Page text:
Another review and reworking of hints gleaned from the book Remote for a client I’m currently working with, here are some handy hints on how to support working when you don’t have everyone in the same office at the same time…

– make sure there is time-overlap as to the hours that people work/work in the same place
Making effort to get everyone together every so often is really important. That doesn’t need to be every day, or even every week. If you are going to bring everyone together, though, make the most of that time working together rather than have everyone in the same office working in splendid isolation (this is probably less of an issue for geographically dispersed teams where it’s obvious. For teams who are all based in the same office, but are working flexibly it’s much more of a challenge. It’s really easy to not notice that for once “everyone is in the office”
– screen sharing, presence and Instant Messaging are vital technologies
If you’re not “there”, there are various ways in which you can get people to feel more in each other’s presence. Instant messaging tools like WhatsApp or Skype both give an opportunity for people to exchange short messages, but as importantly give you the ability to show your availability (known as “presence” in the tech lingo). When working with others, the ability to share a screen and see the same thing at the same time can be as important, if not more so, than seeing video images of each other. Managers should encourage the use of these technologies by role modelling their use.
– the default should be to make everything available to everyone; openness is key to remote working
Without having everyone together in the same physical space, the things that would otherwise get communicated tacitly don’t get communicated at all. Working openly by default means making sure that information is restricted only when absolutely necessary. That’s not the same as copying everyone on everything; use file sharing areas to store documents, and flag things that are of importance to the right people. Think about how you can make sure that everyone in the team would know who to ask about particular subjects.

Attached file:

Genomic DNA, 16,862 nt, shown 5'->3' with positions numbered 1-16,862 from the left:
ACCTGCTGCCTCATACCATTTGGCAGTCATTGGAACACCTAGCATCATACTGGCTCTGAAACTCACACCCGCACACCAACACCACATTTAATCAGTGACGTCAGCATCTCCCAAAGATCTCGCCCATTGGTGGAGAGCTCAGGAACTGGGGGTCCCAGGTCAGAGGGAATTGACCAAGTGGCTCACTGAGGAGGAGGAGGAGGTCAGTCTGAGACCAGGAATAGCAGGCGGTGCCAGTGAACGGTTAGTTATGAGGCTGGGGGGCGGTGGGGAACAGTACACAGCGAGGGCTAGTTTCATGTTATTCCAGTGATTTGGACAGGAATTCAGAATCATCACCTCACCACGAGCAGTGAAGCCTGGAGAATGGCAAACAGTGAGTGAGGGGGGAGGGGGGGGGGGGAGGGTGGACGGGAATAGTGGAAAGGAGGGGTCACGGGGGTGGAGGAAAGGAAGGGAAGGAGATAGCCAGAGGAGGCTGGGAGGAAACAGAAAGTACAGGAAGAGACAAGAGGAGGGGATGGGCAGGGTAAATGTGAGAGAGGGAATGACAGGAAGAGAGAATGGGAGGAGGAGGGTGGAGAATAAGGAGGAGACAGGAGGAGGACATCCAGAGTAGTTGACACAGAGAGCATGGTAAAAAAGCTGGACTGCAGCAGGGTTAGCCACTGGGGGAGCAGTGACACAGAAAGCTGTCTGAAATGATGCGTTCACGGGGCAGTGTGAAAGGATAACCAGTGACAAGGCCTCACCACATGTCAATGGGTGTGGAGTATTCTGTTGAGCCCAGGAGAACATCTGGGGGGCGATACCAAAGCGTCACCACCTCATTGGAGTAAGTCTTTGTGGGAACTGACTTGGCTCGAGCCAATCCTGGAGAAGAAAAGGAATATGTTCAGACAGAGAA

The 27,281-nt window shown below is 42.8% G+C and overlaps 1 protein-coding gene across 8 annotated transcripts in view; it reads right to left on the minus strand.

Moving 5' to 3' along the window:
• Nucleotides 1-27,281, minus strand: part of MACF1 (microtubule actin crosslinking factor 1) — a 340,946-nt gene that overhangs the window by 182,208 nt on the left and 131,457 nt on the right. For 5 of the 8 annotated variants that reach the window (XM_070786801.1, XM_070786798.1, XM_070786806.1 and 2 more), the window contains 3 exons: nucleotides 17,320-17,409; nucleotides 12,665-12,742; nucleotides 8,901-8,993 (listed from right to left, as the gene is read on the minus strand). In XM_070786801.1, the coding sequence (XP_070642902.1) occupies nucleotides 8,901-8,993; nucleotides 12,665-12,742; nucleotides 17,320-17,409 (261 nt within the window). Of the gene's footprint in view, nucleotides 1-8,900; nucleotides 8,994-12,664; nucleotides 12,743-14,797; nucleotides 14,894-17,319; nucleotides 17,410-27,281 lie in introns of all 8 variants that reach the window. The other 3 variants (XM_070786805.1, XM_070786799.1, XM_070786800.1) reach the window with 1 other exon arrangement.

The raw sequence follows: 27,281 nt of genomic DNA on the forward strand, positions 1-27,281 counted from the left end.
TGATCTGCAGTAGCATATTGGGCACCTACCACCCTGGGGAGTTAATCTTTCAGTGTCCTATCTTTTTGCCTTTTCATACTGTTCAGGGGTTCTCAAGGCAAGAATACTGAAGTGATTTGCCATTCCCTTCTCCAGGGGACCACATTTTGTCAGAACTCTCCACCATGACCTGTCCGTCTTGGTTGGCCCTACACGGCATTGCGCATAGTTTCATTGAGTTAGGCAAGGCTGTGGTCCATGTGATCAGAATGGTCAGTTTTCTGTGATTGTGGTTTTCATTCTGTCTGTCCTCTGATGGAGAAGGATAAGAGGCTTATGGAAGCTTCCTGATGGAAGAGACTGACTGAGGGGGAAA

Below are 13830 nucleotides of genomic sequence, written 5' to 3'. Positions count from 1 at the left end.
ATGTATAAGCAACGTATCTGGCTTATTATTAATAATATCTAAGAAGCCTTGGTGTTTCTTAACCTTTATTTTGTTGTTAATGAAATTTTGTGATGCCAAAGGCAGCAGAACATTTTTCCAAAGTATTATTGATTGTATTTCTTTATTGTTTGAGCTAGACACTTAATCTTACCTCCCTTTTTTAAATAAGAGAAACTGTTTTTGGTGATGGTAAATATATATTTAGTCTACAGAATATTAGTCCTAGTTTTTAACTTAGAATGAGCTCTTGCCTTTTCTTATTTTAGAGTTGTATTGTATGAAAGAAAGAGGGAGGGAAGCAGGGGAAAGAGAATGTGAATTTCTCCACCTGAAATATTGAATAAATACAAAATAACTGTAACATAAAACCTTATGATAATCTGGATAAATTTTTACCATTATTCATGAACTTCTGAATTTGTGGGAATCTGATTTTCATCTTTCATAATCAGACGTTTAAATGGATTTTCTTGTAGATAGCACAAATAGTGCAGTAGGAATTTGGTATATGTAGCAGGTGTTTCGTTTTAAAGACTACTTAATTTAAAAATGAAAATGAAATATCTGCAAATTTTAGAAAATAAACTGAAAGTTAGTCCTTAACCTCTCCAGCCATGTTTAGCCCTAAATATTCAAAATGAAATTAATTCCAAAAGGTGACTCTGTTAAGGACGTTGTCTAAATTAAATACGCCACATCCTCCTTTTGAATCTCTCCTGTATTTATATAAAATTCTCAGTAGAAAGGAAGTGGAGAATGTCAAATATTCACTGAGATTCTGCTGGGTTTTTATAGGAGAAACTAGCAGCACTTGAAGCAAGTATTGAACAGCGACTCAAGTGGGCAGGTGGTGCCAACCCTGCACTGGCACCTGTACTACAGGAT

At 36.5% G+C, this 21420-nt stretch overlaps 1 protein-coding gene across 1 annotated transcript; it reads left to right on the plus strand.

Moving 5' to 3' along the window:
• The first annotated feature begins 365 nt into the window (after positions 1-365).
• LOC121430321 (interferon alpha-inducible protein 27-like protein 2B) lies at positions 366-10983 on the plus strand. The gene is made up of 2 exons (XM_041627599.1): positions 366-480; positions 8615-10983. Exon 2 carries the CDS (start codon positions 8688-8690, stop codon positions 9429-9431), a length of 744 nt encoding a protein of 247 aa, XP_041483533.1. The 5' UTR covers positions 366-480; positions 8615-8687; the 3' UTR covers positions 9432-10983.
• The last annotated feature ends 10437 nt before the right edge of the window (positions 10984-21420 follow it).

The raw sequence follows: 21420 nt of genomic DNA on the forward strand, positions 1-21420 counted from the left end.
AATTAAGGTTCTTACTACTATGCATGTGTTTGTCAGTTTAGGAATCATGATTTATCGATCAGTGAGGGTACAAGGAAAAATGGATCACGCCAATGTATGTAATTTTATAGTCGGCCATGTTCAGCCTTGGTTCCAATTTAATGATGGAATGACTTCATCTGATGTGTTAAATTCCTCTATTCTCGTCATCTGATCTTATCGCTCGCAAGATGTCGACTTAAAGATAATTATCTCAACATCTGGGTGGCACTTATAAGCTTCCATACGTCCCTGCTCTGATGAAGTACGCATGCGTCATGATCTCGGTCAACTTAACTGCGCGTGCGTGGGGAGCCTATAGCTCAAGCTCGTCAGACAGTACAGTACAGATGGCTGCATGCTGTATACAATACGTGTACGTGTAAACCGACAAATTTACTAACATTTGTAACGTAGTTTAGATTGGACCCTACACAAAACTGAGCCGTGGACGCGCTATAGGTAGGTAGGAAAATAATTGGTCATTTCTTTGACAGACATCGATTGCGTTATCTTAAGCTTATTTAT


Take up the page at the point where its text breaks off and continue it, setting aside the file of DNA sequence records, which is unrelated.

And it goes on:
– think about how you create virtual water coolers 
Chit chat is important; it forms the social bonds on which trust is built in teams. So there should be space for chit chat on digital channels that teams use to span divides across geography or timezones. It might be trivial, but it isn’t unimportant. Those chit chats might also be the catalyst for much more work-oriented conversations too.
– share progress with one another regularly: use techniques like Weeknotes
Alongside the work, you need to build mechanisms for people to regularly share on the progress of their work. Informal, reflective things that can run alongside the more formal reporting of projects and the like. Weeknotes – short blog articles summing up a week in review – might form a way of teams doing this.
– think about the impact of remote working on performance management processes; if all you can see is output, it potentially changes the things you can appraise
How people work can be harder to assess when you don’t see them doing it. This will need to reflect through the way in which you both set and appraise people’s objectives over the course of the year.
– help people to build demarcation into their work/not-work lives
Flexible and agile working should not be the same as always working. It’s often said that managers shouldn’t do things like send emails out of “office hours” because it can put pressure on people to respond at all hours. But it’s not quite that simple – if we are truly working in a agile way, someone could be sending or receiving emails whenever they are working. Managers and team members need to work together to come to consensus about respecting each other’s time, to use features in diary tools to show working and non-working hours, and to help each other to spot if people are struggling to make a distinction between work and not-work time.

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